Story by George Tanabe
Photos by Davis Bell
Thirty years ago the president of the Japan Association for Gagaku Music commissioned a biwa lute. When he received the instrument, he played it eagerly—and was immediately saddened by its lackluster sound. Disappointed, he gladly let the Rev. Masatoshi Shamoto take it off his hands. Shamoto, who was visiting Japan from his home in Hawai‘i, brought the biwa back to the Islands, and when he played the exiled instrument, he couldn’t believe that it was the same one he’d heard in Japan: The lute that had sounded so awful there sprang to life with exquisite music when it was played in Hawai‘i. “It was beautiful,” Shamoto recalls, pointing upward to show its soaring quality. “But it was a mystery. Something happened to it on the way over, but only God knows what that was.”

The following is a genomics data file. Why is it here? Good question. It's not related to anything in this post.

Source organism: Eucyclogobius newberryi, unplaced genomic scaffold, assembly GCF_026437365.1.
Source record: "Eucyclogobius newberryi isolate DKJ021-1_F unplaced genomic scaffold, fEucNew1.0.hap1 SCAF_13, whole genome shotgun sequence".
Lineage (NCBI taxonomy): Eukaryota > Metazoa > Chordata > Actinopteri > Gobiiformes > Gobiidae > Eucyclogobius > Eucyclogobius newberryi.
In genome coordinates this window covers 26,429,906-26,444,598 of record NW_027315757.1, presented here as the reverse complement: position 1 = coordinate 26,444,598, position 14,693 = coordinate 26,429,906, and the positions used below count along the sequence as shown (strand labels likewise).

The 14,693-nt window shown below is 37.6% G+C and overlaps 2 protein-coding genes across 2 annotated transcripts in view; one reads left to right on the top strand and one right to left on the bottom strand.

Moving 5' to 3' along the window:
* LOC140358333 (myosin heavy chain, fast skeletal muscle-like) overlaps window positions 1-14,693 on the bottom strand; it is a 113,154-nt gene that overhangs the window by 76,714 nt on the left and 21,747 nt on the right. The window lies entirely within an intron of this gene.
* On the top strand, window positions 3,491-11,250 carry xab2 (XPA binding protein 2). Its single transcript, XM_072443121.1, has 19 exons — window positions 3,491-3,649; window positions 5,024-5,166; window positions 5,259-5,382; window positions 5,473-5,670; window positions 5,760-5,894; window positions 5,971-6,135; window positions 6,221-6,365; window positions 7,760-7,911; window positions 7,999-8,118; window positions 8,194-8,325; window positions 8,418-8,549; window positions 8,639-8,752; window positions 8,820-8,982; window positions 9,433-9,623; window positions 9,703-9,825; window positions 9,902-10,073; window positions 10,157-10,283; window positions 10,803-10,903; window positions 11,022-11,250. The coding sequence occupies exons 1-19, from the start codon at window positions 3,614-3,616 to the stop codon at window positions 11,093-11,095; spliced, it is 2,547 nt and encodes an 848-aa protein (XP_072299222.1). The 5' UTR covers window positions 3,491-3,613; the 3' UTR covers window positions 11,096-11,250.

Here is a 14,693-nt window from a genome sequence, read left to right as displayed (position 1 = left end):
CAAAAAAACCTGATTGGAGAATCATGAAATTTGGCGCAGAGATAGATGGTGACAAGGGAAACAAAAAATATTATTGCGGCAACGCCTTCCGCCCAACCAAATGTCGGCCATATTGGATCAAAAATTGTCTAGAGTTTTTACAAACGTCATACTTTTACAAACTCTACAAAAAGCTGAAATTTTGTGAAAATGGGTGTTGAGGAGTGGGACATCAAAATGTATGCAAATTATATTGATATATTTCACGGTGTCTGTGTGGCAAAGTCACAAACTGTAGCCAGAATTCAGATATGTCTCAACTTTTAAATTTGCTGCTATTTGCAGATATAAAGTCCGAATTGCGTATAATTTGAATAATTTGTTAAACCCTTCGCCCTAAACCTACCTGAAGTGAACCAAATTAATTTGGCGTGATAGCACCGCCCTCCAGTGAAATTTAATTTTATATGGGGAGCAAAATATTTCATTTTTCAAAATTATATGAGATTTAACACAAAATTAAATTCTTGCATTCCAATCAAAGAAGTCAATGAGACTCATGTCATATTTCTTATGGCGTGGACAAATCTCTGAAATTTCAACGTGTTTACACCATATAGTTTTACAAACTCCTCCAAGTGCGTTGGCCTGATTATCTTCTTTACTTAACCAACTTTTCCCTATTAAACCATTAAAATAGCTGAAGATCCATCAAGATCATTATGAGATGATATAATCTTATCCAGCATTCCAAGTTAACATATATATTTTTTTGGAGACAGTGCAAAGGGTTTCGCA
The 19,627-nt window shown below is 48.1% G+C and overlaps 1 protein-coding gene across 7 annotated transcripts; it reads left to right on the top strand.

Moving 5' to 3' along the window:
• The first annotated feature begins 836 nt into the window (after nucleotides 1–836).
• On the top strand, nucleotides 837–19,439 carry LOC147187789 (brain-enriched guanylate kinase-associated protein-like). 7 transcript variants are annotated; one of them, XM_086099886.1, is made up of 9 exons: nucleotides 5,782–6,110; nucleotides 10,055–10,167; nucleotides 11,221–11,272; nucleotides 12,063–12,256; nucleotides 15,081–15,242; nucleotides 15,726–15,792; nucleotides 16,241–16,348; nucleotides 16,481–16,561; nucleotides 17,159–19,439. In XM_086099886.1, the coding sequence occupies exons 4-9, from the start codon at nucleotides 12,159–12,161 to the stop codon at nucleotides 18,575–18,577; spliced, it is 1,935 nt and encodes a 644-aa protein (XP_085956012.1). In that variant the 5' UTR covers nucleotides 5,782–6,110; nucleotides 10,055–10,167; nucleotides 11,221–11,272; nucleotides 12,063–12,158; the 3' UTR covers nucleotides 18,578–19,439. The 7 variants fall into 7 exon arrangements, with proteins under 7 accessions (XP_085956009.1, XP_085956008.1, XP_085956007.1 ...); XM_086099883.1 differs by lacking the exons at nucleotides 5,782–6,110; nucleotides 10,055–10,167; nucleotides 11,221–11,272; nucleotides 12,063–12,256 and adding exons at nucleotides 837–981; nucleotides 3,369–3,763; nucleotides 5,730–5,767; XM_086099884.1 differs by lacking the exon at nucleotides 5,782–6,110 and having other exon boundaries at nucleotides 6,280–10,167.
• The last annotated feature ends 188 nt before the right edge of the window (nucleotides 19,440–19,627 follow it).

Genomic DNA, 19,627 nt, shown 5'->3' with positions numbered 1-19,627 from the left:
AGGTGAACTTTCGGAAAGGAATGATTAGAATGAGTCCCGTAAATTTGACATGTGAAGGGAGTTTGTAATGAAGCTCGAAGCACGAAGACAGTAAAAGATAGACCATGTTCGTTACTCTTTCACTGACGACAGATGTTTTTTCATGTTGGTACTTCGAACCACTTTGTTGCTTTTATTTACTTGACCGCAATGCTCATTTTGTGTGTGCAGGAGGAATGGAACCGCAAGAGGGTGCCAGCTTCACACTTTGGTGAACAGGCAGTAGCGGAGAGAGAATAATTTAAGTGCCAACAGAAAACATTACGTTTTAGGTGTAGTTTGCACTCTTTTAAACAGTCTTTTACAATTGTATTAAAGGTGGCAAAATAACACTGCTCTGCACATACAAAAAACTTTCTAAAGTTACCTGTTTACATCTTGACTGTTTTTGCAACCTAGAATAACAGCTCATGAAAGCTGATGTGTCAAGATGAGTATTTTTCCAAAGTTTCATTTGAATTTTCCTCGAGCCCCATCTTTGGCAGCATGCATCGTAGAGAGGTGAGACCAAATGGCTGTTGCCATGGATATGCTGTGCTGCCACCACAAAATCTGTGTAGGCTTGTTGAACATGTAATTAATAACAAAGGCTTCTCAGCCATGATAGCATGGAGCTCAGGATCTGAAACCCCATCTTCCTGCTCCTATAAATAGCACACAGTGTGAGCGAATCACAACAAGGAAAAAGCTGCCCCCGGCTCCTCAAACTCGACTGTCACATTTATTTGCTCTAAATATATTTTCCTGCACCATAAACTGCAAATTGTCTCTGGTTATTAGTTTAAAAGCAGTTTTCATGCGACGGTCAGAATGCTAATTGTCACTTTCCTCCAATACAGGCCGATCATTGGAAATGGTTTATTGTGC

I have come to talk to Shamoto-san about gagaku—the oldest continuing musical tradition in the world—for he is an eminent master of the music and has been teaching it at the University of Hawai‘i for fifty years. What I didn’t expect to hear, though, was this tale of the biwa—and what Shamoto doesn’t know is that I myself have been crafting a biwa for the past three years out of mango and koa woods. It wasn’t my first choice—my highest woodworking aspiration had been to make a violin—but I knew how hard it would be to make one that sounded good. In what I considered a stroke of selfserving genius, I had decided instead to make the exotic biwa precisely because no one would know enough about it to judge the quality of its sound. So much for that theory. Now I was sitting in front of a man who would know exactly.